James Mackintosh makes the case in the Wall Street Journal that today’s market looks awfully similar to that of 1999-2000. He writes:
Is the dot-com bust happening again right under our noses? It might seem an odd claim, but there is a remarkable resemblance between the speculative boom-to-bust of late 1999 and the first half of 2000 and what’s happened over the past nine months in the fashionable areas of clean energy, electric cars, cannabis stocks and SPACs.
If the parallel continues it bodes ill for investors who joined the excess late. The trendy stocks—led by Tesla—are already down a quarter to a third from this year’s highs. But there are reasons to hope that, unlike at the turn of the century, the malaise won’t spread to the rest of the market.
The similarities are in both performance and investor behavior. The late-1999 fear of missing out on internet stocks inflated the Nasdaq Composite 83% from the end of September to its March 2000 top. From September last year to this year’s highs, Invesco’s solar exchange-traded fund jumped 88%, Blackrock’s global clean energy ETF jumped 81%, and Ark’s innovation ETF 70%.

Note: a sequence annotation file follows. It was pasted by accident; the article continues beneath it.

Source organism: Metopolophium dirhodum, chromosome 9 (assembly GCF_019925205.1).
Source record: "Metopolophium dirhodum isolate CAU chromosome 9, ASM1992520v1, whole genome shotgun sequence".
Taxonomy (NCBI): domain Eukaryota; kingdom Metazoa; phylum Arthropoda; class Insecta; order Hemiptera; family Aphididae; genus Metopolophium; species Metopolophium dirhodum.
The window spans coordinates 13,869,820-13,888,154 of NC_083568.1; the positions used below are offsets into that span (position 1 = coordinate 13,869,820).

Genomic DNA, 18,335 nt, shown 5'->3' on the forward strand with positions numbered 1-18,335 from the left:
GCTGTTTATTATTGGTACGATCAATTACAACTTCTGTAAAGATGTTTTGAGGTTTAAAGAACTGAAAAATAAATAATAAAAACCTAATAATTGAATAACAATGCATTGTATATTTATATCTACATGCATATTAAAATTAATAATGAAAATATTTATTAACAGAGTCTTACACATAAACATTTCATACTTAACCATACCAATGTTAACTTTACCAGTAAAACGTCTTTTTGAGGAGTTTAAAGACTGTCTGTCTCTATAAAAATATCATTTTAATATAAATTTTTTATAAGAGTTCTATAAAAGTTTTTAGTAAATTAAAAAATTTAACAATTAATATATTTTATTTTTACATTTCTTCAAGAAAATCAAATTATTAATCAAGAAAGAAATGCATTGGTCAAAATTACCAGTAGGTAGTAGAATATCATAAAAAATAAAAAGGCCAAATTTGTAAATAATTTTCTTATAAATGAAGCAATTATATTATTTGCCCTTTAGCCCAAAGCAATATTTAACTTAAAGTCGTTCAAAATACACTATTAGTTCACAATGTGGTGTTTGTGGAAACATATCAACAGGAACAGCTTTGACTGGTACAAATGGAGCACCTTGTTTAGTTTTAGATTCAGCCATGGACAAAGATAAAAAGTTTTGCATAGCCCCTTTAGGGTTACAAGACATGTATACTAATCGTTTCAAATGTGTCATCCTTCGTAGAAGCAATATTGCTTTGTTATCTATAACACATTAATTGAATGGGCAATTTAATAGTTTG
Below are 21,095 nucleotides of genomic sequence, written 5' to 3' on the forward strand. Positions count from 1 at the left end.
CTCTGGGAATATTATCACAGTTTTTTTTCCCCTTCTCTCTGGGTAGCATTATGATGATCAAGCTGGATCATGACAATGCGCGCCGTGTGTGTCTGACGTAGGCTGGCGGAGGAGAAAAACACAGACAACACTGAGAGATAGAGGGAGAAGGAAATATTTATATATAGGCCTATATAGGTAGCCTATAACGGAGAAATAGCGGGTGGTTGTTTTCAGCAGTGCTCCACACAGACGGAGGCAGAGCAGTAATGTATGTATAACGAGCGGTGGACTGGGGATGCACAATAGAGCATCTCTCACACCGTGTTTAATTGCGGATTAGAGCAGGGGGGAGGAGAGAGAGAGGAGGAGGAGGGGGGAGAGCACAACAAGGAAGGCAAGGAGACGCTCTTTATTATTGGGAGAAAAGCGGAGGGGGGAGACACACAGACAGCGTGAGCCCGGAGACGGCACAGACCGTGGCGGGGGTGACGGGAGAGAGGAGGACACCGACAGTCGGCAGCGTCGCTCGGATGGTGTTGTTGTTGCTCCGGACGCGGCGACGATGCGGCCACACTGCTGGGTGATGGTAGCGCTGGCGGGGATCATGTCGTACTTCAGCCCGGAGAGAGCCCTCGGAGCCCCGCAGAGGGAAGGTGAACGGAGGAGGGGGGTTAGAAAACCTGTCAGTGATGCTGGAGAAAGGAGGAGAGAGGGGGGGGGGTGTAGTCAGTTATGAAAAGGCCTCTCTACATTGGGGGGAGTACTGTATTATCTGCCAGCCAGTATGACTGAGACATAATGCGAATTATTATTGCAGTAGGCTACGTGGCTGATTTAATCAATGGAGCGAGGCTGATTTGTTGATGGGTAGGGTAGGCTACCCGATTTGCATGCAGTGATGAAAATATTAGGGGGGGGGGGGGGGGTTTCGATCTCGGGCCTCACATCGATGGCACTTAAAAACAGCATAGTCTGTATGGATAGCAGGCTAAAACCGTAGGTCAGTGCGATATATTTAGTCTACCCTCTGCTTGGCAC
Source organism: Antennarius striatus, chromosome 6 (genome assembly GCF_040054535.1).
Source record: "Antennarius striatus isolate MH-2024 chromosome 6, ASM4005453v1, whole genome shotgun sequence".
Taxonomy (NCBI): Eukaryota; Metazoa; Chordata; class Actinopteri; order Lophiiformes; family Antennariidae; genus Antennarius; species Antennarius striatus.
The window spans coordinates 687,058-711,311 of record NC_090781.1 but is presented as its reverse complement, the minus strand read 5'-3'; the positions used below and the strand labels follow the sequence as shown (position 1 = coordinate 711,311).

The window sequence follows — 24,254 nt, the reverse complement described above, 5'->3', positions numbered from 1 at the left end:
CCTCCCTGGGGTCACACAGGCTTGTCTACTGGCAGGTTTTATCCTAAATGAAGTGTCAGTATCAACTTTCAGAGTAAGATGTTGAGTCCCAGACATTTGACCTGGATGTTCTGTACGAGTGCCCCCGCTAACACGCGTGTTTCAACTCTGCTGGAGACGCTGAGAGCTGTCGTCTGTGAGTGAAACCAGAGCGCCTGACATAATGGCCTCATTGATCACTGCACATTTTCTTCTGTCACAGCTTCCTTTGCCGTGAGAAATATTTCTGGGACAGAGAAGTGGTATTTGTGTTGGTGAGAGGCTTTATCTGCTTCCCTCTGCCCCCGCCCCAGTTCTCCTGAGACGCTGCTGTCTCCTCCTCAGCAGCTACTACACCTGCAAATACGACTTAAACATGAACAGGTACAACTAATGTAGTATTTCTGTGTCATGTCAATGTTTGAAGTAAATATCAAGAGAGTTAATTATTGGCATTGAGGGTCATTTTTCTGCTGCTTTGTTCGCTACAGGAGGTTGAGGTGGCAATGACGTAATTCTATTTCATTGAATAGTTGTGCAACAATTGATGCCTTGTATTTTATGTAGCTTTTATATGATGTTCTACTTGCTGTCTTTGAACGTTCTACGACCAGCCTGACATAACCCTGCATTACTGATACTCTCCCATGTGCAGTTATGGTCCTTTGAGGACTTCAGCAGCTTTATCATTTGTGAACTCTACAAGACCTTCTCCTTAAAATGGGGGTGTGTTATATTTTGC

Back then the leading large bubble stock Cisco rose 133%, while today’s leading bubble stock—Tesla—was up 110% from September to peak. Pure dot-com areas roughly tripled, just as cannabis funds have this time.
Even the time of year is similar, with the fashionable sectors peaking in February and March this year, while the dot-com high was reached on March 10, 2000. After the bubble burst, the performance by mid-June—now—followed the same course, with losses of a quarter to a third from this year’s frothy areas, and a loss of a quarter in the Nasdaq in 2000 ( Cisco held up a little longer).
Trading behavior was similar, too. The end of 1999 was when fear of missing out drove dot-com skeptics—including institutional investors and holdout hedge funds—to buy anyway, while day traders drove extraordinary day-one gains for internet IPOs.
The last quarter of 2020 marked the moment Tesla was finally taken seriously, after being admitted to the S&P 500; solar and clean energy became must-haves no matter the price for many big institutions under pressure to show their environmental credentials; and SPACs took the place of the IPO madness of 2000 as a way to funnel money to lossmaking startups.
Looking back, what I don’t recall about the dot-com bubble is just how boring the S&P 500 was over the final months of Nasdaq boom and bust. The S&P was down just 4% from its March high by mid-June in 2000. That isn’t so different to today, when the S&P has continued to make new highs despite the crash of fashionable stocks.
Read more here.